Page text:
[Ed. Note - 12/11/12: as per my disclaimers, once I start looking for my epiphanies on the net, I find them. E.G. in this case, see "Aristotle's Four Causes". Congrats Bruce, your musings on the various meanings of "why" were done better 2400 years more!]

[1] Philosophy Bites podcast on agency
[2] Casati, Roberto, Varzi, Achille, "Events", The Stanford Encyclopedia of Philosophy (Fall 2008 Edition)
[3] Wilson, George, "Action", The Stanford Encyclopedia of Philosophy (Fall 2009 Edition)
[4] Smart, J. J. C., "The Identity Theory of Mind", The Stanford Encyclopedia of Philosophy (Fall 2008 Edition)
[5] Jennifer Hornsby, Agency and Actions, Cambridge Univ Press, 2004
[6] Jacob, Pierre, "Intentionality", The Stanford Encyclopedia of Philosophy (Fall 2008 Edition)

Saturday, September 12, 2009

Prestigious Programmers Process Persons Philosophically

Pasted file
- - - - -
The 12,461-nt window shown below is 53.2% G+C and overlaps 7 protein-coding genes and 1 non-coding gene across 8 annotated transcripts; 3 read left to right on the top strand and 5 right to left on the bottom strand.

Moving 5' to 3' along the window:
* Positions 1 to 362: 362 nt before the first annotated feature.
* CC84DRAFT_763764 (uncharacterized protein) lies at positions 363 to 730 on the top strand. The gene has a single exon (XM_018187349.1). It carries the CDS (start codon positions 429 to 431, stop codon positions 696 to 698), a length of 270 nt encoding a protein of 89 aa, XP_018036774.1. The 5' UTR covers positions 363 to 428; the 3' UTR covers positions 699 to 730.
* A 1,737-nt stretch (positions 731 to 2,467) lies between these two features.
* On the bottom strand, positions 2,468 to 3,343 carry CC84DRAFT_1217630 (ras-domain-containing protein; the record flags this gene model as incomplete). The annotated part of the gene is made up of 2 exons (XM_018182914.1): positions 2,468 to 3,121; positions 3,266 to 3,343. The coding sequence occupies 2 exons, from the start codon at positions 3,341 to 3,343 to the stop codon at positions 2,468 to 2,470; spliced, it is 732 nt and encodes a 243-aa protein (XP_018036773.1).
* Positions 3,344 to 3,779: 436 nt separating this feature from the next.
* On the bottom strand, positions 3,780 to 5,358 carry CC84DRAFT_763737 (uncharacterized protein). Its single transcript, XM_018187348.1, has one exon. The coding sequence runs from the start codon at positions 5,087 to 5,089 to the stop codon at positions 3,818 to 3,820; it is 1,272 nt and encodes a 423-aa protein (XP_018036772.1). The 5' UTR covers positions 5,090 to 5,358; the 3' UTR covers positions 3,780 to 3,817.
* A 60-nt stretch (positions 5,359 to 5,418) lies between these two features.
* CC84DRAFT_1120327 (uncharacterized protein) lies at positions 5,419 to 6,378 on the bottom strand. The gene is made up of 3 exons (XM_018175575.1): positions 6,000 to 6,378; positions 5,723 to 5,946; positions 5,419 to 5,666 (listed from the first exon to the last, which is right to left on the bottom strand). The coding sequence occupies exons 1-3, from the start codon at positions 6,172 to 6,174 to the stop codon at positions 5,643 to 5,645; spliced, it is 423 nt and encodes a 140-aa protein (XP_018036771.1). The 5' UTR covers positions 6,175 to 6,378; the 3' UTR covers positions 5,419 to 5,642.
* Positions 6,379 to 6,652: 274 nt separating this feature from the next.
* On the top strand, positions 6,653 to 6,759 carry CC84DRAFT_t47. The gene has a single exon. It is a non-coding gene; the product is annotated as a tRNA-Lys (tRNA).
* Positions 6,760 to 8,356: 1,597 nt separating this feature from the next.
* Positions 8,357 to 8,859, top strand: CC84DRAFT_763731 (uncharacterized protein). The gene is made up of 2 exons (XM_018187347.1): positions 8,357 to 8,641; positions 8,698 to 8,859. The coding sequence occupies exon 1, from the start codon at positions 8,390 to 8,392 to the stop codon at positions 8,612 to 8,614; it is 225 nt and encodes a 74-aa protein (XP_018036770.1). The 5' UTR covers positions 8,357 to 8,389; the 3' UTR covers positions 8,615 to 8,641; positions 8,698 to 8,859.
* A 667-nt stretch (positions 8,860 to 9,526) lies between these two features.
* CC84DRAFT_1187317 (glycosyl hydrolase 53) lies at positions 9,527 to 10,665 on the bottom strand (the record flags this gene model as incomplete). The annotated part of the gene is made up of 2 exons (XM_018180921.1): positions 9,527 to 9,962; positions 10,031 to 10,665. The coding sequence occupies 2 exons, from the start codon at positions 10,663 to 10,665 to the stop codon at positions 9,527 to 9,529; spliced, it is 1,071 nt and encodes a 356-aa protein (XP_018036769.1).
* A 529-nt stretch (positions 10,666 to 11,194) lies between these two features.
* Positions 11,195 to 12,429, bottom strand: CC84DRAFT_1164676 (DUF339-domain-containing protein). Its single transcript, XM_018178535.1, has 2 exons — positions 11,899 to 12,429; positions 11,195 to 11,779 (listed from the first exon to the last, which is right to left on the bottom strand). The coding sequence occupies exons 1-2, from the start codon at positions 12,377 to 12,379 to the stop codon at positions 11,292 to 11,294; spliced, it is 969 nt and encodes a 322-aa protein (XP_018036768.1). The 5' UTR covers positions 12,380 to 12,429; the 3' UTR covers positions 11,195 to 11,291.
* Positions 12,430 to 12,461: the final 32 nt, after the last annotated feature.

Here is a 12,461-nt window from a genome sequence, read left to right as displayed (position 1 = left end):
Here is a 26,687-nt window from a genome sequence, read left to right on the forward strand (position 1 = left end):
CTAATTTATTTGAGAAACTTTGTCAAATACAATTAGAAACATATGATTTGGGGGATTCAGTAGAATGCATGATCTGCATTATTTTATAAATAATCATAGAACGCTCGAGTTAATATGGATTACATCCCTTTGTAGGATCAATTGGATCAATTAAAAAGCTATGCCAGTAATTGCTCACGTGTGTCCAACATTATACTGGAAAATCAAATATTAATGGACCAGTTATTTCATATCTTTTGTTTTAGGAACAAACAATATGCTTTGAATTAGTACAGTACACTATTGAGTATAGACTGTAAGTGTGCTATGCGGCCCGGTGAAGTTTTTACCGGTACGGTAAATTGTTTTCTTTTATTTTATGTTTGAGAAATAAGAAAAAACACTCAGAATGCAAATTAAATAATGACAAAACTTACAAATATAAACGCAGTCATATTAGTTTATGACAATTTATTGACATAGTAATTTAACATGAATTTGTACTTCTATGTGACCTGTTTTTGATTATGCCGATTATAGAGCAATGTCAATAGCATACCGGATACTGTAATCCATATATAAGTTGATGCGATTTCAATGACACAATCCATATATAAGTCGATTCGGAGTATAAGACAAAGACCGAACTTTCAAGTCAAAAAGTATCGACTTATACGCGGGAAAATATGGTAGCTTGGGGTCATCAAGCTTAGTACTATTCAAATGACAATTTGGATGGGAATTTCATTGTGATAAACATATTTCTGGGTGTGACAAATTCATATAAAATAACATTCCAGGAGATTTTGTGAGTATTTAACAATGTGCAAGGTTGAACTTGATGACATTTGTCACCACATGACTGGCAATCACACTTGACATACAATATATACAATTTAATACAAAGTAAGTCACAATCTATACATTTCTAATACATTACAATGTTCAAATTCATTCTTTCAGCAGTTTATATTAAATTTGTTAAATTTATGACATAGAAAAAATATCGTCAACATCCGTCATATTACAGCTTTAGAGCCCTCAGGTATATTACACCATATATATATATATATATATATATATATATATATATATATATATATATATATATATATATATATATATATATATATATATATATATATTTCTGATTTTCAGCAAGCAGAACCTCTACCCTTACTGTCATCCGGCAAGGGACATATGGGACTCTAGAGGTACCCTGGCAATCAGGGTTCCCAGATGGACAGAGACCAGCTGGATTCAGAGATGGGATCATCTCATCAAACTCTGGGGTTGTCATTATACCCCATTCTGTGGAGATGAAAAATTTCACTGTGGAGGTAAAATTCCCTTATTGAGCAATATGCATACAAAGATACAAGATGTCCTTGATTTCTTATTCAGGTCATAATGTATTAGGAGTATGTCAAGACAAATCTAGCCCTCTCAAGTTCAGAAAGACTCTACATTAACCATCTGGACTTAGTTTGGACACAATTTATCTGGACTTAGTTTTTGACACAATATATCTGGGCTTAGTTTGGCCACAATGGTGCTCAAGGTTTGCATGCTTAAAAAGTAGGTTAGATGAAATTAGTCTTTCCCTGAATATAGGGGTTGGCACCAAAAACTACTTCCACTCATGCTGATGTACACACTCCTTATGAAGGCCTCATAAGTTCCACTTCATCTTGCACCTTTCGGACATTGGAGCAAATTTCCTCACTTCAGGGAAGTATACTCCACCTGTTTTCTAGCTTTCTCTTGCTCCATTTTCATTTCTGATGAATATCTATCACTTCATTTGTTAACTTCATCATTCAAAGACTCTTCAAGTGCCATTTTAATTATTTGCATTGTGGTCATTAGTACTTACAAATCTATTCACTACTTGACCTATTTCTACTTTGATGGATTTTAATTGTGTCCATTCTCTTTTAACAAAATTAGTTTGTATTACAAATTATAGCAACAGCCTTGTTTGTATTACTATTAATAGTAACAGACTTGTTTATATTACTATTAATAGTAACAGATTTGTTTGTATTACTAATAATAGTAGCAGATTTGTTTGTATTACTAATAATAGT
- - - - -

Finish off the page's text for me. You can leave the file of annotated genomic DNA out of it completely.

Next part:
Like the “mind/body problem” discussed earlier, I think Programmers have interesting input for Philosophers on another perennial topic of theirs: “personal identity” and the side topics of teleportation and duplicating people (“persons” in philosophy speak). In addition to a perspective on whether the transported person is the same as the original (which is the normal focus of attention), programmers also have an insight into an oft overlooked aspect: Why would a duplicate ever act differently than the original?

Beam Me Up, Scotty